The Supreme Court's affirmance, with one Justice dissenting.

Majority decision. The Court said that an exchange of consideration is crucial to the enforceability of all contracts.  Moreover, the analysis of non-compete covenants in the employer-employee context is unique and requires rigorous scrutiny.  Therefore, since the UWOA does not provide expressly that it applies to employment-related covenants, it cannot reasonably be interpreted as abrogating the need for benefits to a continuing employee executing a non-compete.  (This decision does not alter the pre-existing rule that new employment is adequate consideration for a non-compete.  See, e.g., II Malsberger, "Covenants Not to Compete" 4249-55 (10th ed. 2015) (citing Geisinger Clinic v. Di Cuccio, 606 A.2d 509, 513 (Pa. Super. Ct. 1992).)

Dissent. One justice, agreeing with Mid-Atlantic, emphasized that the statute is unambiguous, contains no exemptions, and clearly was made applicable to Socko's employment agreement by inclusion of the "legally bound" phrase.  In the justice's view, Socko forfeited his right to challenge the agreement for lack of consideration.


First, the decision reaffirms that Pennsylvania law mandates payment of significant consideration to a continuing employee who signs a non-compete.  Otherwise, the covenant is not enforceable.  Similarly, the Adequacy of the consideration for a non-competition promise recently has attracted some courts' attention.  See, e.g., Fifield v. Premier Dealer Services, 993 N.E.2d 938 (Ill. App., 1st Dist., 2013), and its progeny.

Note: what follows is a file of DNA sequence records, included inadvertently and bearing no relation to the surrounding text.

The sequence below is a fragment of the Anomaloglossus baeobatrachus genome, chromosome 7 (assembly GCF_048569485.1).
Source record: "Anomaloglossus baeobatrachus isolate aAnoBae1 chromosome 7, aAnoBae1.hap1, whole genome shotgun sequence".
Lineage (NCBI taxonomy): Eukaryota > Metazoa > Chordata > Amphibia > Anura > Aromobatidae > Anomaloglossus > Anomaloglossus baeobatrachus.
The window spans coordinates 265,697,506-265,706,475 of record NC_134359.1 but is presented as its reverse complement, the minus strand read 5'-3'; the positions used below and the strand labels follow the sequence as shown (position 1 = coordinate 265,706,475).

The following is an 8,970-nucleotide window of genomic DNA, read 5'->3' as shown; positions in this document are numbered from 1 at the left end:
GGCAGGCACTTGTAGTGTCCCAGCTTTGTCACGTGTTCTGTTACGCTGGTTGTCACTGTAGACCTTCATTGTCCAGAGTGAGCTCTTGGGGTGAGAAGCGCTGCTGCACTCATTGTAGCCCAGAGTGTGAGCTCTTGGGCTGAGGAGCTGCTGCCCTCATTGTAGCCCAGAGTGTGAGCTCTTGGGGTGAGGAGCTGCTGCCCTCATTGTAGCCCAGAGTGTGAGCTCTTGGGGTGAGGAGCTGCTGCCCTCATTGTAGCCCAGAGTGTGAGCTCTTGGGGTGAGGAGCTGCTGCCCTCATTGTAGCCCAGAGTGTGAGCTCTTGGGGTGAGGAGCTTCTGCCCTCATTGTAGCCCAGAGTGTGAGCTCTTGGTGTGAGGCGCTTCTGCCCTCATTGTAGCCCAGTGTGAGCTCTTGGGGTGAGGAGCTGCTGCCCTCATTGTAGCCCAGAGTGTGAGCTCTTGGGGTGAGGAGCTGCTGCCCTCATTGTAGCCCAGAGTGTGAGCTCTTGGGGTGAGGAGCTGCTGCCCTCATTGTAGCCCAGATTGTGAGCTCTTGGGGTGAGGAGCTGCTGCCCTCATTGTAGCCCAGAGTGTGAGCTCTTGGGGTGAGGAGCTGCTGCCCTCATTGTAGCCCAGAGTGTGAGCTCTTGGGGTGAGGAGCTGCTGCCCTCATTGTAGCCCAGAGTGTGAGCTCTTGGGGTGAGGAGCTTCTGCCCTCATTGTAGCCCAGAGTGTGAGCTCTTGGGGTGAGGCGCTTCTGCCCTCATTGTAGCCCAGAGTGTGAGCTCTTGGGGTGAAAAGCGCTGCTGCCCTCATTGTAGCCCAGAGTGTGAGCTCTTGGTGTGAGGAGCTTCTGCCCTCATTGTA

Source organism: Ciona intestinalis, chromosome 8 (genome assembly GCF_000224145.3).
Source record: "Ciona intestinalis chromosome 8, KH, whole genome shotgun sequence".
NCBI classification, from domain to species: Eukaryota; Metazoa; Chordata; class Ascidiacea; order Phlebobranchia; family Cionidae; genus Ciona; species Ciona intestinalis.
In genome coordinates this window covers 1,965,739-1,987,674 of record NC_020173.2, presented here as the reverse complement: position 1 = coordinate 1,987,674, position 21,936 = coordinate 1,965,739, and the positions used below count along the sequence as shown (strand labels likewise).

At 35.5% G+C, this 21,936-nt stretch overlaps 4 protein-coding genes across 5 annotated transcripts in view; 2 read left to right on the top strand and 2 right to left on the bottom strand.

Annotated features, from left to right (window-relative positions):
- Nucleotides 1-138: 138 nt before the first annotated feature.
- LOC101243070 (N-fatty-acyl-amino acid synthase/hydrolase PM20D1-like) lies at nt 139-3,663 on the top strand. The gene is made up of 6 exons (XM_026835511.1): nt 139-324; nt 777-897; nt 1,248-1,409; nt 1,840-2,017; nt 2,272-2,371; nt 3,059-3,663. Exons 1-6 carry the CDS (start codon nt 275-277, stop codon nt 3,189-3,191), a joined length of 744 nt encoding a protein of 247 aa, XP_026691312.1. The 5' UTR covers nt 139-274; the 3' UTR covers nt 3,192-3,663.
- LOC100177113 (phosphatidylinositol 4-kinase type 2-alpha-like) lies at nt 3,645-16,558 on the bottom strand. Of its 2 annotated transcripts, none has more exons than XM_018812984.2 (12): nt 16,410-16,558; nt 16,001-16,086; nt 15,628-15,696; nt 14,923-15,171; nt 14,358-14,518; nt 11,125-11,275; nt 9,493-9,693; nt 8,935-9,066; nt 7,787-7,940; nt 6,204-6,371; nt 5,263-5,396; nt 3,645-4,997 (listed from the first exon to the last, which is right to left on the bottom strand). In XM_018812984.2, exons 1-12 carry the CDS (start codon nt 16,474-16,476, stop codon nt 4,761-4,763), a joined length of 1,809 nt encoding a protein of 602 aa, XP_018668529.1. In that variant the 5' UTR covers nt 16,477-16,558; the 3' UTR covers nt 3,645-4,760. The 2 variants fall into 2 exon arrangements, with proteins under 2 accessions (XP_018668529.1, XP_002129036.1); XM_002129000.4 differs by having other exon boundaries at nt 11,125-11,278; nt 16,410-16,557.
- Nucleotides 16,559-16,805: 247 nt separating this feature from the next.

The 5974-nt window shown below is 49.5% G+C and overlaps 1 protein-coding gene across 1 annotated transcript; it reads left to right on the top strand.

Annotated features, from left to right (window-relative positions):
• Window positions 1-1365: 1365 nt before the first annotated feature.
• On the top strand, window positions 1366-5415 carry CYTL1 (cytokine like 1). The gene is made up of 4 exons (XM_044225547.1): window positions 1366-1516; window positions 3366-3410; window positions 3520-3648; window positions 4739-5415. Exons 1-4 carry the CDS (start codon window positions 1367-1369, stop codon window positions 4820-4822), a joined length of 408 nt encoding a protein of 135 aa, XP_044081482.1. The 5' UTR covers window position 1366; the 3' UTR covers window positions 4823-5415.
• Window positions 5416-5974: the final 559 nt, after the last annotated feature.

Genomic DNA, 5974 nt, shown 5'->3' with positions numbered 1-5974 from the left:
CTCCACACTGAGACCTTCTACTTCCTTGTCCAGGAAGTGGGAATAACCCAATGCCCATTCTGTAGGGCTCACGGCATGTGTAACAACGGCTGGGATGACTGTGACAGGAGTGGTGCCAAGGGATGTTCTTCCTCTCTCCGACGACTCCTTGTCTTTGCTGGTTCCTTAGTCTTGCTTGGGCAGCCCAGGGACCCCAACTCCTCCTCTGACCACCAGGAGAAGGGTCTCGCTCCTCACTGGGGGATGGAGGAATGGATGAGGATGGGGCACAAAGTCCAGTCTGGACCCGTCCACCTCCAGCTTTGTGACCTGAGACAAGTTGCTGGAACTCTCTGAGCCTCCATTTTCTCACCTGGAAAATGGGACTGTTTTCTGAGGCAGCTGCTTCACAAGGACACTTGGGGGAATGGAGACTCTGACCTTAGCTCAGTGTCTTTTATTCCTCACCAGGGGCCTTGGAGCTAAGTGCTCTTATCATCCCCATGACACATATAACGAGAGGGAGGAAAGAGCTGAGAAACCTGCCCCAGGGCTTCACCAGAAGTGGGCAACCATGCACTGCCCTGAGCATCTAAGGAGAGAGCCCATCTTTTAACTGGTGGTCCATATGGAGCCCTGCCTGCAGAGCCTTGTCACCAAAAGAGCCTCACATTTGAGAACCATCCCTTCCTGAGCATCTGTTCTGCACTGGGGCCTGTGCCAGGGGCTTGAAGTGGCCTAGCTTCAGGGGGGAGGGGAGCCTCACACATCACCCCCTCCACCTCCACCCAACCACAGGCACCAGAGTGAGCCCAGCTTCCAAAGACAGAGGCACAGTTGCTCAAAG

Second, the Pennsylvania Supreme Court seems to have emasculated the present version of the UWOA insofar as it pertains to restrictive covenants signed by employees who receive no benefits.  Perhaps the State's legislature will try to overrule the Socko decision by amending the UWOA. The statute's title, Uniform Written Obligations Act, appears to be a misnomer because it is the law only in Pennsylvania.

Third, Socko apparently was not a high level Mid-Atlantic employee who possessed the company's trade secrets, or an employee who had been trained by the company at considerable expense.  Thus, by attempting to enforce the non-compete, Mid-Atlantic was likely seeking to avoid ordinary competition.  Perhaps different facts would have led to a different result.

Fourth, employers with employees in Pennsylvania who have asked existing employees to sign non-competes or are considering doing the same, should evaluate whether consideration was or will be provided for the non-compete to ensure enforcement.

The content of this article is intended to provide a general guide to the subject matter. Specialist advice should be sought about your specific circumstances.

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Paul E. Freehling